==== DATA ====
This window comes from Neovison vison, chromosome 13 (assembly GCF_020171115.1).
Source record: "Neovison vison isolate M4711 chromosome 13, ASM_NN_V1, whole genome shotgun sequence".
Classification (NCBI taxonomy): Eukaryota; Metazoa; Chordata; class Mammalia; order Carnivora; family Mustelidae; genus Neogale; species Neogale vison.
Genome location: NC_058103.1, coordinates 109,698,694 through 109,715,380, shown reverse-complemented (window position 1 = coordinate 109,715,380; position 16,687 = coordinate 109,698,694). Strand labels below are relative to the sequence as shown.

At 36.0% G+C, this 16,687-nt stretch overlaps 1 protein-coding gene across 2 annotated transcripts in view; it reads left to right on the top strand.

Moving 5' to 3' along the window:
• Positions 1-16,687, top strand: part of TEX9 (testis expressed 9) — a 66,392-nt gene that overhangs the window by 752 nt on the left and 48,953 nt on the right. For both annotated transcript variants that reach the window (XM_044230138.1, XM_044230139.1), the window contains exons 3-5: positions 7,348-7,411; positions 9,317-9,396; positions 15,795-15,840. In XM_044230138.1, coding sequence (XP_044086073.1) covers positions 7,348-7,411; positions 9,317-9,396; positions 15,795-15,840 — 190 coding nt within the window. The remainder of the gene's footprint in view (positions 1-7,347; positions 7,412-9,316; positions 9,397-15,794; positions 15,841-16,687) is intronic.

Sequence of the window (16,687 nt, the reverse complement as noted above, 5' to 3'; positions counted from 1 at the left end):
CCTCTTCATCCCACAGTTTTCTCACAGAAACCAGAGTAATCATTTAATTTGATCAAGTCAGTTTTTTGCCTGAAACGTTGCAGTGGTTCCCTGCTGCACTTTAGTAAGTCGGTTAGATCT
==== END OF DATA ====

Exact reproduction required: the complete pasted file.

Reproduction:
This window comes from Neovison vison, chromosome 13 (assembly GCF_020171115.1).
Source record: "Neovison vison isolate M4711 chromosome 13, ASM_NN_V1, whole genome shotgun sequence".
Classification (NCBI taxonomy): Eukaryota; Metazoa; Chordata; class Mammalia; order Carnivora; family Mustelidae; genus Neogale; species Neogale vison.
Genome location: NC_058103.1, coordinates 109,698,694 through 109,715,380, shown reverse-complemented (window position 1 = coordinate 109,715,380; position 16,687 = coordinate 109,698,694). Strand labels below are relative to the sequence as shown.

At 36.0% G+C, this 16,687-nt stretch overlaps 1 protein-coding gene across 2 annotated transcripts in view; it reads left to right on the top strand.

Moving 5' to 3' along the window:
• Positions 1-16,687, top strand: part of TEX9 (testis expressed 9) — a 66,392-nt gene that overhangs the window by 752 nt on the left and 48,953 nt on the right. For both annotated transcript variants that reach the window (XM_044230138.1, XM_044230139.1), the window contains exons 3-5: positions 7,348-7,411; positions 9,317-9,396; positions 15,795-15,840. In XM_044230138.1, coding sequence (XP_044086073.1) covers positions 7,348-7,411; positions 9,317-9,396; positions 15,795-15,840 — 190 coding nt within the window. The remainder of the gene's footprint in view (positions 1-7,347; positions 7,412-9,316; positions 9,397-15,794; positions 15,841-16,687) is intronic.

Sequence of the window (16,687 nt, the reverse complement as noted above, 5' to 3'; positions counted from 1 at the left end):
CCTCTTCATCCCACAGTTTTCTCACAGAAACCAGAGTAATCATTTAATTTGATCAAGTCAGTTTTTTGCCTGAAACGTTGCAGTGGTTCCCTGCTGCACTTTAGTAAGTCGGTTAGATCT